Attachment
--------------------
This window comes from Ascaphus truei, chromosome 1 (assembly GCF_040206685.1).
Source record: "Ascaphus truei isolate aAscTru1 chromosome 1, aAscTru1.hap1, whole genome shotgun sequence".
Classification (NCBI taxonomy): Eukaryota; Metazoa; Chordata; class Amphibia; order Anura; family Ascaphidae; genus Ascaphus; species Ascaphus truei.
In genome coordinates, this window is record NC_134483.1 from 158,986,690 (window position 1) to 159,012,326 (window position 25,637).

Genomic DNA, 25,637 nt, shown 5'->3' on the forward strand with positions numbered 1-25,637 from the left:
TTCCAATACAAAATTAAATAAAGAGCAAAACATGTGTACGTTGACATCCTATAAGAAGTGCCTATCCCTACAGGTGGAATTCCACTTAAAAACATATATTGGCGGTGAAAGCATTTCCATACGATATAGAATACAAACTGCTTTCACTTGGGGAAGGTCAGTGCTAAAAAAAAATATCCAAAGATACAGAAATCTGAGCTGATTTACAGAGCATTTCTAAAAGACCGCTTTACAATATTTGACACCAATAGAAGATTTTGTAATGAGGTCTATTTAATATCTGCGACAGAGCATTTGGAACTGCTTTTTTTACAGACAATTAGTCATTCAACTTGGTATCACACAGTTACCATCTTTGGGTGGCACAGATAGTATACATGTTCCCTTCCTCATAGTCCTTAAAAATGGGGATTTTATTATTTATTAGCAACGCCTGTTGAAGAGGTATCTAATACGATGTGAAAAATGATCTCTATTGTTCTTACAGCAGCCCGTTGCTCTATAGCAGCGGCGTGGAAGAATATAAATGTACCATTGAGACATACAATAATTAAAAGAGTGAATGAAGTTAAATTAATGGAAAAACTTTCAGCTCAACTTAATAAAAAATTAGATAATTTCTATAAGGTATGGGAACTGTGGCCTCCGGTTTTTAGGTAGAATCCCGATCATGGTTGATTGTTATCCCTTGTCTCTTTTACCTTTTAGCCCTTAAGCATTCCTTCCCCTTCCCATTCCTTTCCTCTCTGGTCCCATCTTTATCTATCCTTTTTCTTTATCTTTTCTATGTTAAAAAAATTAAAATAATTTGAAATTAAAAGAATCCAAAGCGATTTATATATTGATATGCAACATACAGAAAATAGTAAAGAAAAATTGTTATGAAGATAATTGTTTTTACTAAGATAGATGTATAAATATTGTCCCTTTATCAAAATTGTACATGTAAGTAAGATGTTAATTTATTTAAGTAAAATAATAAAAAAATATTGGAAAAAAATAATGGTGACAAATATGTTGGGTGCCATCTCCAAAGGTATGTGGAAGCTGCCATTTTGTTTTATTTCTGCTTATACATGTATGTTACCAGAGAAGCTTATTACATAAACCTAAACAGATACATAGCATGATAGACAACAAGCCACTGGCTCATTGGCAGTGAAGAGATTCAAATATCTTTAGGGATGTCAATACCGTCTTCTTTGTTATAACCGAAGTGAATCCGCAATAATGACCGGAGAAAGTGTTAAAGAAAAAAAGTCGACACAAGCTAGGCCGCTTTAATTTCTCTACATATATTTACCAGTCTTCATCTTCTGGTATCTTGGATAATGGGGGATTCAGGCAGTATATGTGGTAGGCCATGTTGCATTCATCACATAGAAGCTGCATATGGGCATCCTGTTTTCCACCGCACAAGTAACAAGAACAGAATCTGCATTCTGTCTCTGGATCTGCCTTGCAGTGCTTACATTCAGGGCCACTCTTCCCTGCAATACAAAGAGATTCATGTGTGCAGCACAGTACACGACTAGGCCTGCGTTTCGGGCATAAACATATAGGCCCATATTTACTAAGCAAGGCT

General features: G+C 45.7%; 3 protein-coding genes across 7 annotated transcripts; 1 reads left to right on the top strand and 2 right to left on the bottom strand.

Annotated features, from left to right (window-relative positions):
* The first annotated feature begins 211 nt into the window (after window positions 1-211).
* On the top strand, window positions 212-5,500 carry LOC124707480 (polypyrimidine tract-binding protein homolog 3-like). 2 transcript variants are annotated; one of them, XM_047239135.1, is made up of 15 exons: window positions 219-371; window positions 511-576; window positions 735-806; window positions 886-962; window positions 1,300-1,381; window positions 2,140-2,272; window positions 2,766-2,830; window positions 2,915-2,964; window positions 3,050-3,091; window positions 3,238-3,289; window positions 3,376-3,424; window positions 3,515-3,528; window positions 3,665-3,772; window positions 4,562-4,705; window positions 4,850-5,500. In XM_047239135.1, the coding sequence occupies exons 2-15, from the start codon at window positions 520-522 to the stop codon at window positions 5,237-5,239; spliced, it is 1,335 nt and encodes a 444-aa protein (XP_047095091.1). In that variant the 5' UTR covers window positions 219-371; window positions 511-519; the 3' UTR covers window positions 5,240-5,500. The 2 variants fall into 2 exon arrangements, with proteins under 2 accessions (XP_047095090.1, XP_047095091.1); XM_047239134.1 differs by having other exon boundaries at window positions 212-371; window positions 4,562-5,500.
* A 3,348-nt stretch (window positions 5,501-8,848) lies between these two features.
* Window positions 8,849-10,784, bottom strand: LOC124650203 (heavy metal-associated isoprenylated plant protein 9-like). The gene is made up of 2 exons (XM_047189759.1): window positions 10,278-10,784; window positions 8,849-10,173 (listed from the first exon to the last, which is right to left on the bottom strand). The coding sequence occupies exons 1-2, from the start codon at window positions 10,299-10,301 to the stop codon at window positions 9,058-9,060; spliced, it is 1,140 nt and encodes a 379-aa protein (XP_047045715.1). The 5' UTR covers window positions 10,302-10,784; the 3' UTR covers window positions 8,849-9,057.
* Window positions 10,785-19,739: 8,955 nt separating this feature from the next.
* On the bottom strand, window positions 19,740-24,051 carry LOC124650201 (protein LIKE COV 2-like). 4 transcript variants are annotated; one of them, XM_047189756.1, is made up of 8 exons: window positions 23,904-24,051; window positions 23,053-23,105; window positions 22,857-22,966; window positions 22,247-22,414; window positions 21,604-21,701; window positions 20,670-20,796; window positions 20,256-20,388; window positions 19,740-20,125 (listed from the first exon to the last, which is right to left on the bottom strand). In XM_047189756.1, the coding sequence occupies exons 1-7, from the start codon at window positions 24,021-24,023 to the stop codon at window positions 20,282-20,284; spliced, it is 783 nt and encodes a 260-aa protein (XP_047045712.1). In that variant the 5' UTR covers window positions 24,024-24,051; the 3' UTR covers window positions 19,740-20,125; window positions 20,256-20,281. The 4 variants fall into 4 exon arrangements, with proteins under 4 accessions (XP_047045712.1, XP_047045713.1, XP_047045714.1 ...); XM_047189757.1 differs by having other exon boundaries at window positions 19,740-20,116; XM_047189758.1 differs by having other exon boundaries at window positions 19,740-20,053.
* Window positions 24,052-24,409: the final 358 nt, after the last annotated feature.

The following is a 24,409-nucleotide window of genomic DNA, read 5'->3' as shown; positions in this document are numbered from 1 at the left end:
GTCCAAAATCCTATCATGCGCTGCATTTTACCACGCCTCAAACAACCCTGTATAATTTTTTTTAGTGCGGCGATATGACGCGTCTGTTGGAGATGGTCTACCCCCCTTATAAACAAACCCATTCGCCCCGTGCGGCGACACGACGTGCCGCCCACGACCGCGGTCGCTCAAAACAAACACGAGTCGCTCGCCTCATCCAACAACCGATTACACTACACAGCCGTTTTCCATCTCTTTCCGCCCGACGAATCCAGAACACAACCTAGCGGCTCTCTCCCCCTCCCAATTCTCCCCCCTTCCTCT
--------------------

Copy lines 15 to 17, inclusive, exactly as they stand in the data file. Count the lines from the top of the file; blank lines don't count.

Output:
* Window positions 24,052-24,409: the final 358 nt, after the last annotated feature.

The following is a 24,409-nucleotide window of genomic DNA, read 5'->3' as shown; positions in this document are numbered from 1 at the left end:
GTCCAAAATCCTATCATGCGCTGCATTTTACCACGCCTCAAACAACCCTGTATAATTTTTTTTAGTGCGGCGATATGACGCGTCTGTTGGAGATGGTCTACCCCCCTTATAAACAAACCCATTCGCCCCGTGCGGCGACACGACGTGCCGCCCACGACCGCGGTCGCTCAAAACAAACACGAGTCGCTCGCCTCATCCAACAACCGATTACACTACACAGCCGTTTTCCATCTCTTTCCGCCCGACGAATCCAGAACACAACCTAGCGGCTCTCTCCCCCTCCCAATTCTCCCCCCTTCCTCT